Why the big uptick in the levels of THC in marijuana? The researchers pointed to pot growers crossbreeding different marijuana strains – as users have demanded stronger marijuana — for the cause of the increase.

Why it matters:

– Cultural acceptance of recreational marijuana use (and specifically within youth culture) is on the rise. Parents should assume that their teenagers will be exposed to marijuana use.

– Teens might be aware of the increase of marijuana potency, but likely do not have any realistic perspective of what more powerful pot means, especially for those teens who have never experimented with marijuana before.

– Parents should take the initiative to discuss marijuana use with their teenagers, to gain insight into the prevailing attitudes and behaviors concerning marijuana among their teen’s peers and friends, and to set clear expectations and consequences regarding experimentation and use by their kids.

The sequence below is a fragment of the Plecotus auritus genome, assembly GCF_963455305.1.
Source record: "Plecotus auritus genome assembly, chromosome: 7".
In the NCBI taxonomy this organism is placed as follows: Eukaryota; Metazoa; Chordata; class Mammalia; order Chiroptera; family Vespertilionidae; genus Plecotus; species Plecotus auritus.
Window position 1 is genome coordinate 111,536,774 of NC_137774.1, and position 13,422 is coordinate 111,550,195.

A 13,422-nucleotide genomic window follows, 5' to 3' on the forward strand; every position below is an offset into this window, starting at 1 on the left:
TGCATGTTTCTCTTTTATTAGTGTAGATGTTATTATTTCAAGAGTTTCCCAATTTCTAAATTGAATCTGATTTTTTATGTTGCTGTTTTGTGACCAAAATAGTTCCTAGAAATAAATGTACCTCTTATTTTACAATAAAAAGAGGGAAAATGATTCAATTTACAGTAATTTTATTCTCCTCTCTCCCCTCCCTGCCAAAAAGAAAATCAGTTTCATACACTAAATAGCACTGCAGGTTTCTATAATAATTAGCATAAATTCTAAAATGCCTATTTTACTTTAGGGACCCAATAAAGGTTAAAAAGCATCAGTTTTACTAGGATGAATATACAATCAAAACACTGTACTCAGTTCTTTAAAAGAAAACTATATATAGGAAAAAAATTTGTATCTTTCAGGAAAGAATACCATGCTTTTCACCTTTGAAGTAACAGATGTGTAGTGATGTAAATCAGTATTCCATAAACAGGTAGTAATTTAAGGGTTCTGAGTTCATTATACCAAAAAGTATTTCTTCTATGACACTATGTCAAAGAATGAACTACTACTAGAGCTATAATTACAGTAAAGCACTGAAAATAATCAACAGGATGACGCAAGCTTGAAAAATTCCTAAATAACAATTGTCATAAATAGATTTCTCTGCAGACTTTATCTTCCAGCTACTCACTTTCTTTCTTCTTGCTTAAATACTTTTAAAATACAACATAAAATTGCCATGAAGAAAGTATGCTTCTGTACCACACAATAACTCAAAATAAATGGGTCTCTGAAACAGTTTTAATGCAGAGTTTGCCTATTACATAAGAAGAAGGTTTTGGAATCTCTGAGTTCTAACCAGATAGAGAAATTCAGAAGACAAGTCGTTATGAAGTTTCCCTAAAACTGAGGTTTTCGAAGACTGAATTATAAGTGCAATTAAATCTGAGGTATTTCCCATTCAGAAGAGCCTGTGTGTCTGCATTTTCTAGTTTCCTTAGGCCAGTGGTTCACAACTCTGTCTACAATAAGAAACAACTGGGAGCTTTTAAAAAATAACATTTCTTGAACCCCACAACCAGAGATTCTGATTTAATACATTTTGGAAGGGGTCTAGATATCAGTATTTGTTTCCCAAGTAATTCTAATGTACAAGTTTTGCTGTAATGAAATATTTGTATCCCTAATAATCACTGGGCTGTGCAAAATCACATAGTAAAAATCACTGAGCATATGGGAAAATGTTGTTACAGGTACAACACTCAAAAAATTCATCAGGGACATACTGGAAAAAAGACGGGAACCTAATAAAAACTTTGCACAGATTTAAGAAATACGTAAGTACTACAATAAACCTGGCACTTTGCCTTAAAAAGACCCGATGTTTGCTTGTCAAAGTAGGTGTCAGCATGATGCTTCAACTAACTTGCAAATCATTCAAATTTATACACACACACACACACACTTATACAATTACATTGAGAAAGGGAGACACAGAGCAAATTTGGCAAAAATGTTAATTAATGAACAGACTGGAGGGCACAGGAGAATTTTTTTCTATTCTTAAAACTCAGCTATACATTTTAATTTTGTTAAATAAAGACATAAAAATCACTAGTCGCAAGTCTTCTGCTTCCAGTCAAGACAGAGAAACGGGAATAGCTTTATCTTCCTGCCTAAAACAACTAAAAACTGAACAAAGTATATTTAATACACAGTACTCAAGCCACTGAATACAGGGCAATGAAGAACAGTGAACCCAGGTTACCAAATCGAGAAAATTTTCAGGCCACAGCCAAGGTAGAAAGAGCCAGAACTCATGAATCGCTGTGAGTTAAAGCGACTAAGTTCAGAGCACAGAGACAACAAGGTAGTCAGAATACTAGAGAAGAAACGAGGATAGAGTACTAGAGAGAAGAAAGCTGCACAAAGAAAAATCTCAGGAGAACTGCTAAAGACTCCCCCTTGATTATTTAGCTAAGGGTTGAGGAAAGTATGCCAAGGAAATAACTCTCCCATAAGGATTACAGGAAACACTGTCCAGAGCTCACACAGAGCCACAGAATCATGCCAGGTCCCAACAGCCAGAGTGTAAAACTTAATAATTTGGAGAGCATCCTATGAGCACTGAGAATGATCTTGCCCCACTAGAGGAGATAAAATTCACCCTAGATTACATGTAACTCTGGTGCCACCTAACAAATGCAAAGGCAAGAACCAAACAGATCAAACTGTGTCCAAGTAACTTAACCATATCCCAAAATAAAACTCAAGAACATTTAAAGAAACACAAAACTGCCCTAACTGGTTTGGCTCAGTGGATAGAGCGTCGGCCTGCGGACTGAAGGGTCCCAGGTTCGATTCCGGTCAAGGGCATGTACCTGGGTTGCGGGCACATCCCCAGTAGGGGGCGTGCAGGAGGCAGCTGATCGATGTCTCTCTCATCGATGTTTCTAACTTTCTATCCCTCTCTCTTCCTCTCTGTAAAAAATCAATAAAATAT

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Culture Snapshot: Parents Influence Teen Sleep Habits

Culture Snapshot: Parents Influence Teen Sleep Habits

HomeWord.com

A recent study by researchers at UCLA and published in the Journal of Adolescent Health found that teenagers’ sleeping habits are highly influenced by their parents. Although teens and parents often went to bed and got up at different times, the duration of sleep, general bedtimes and wake up times for both were eerily similar — with teens only averaging 17 minutes more of sleep than their parents on weekdays.

The study followed over 300 pairs of teens and parents for nearly two years, with researchers tracking the daily activities and sleep habits of the participants.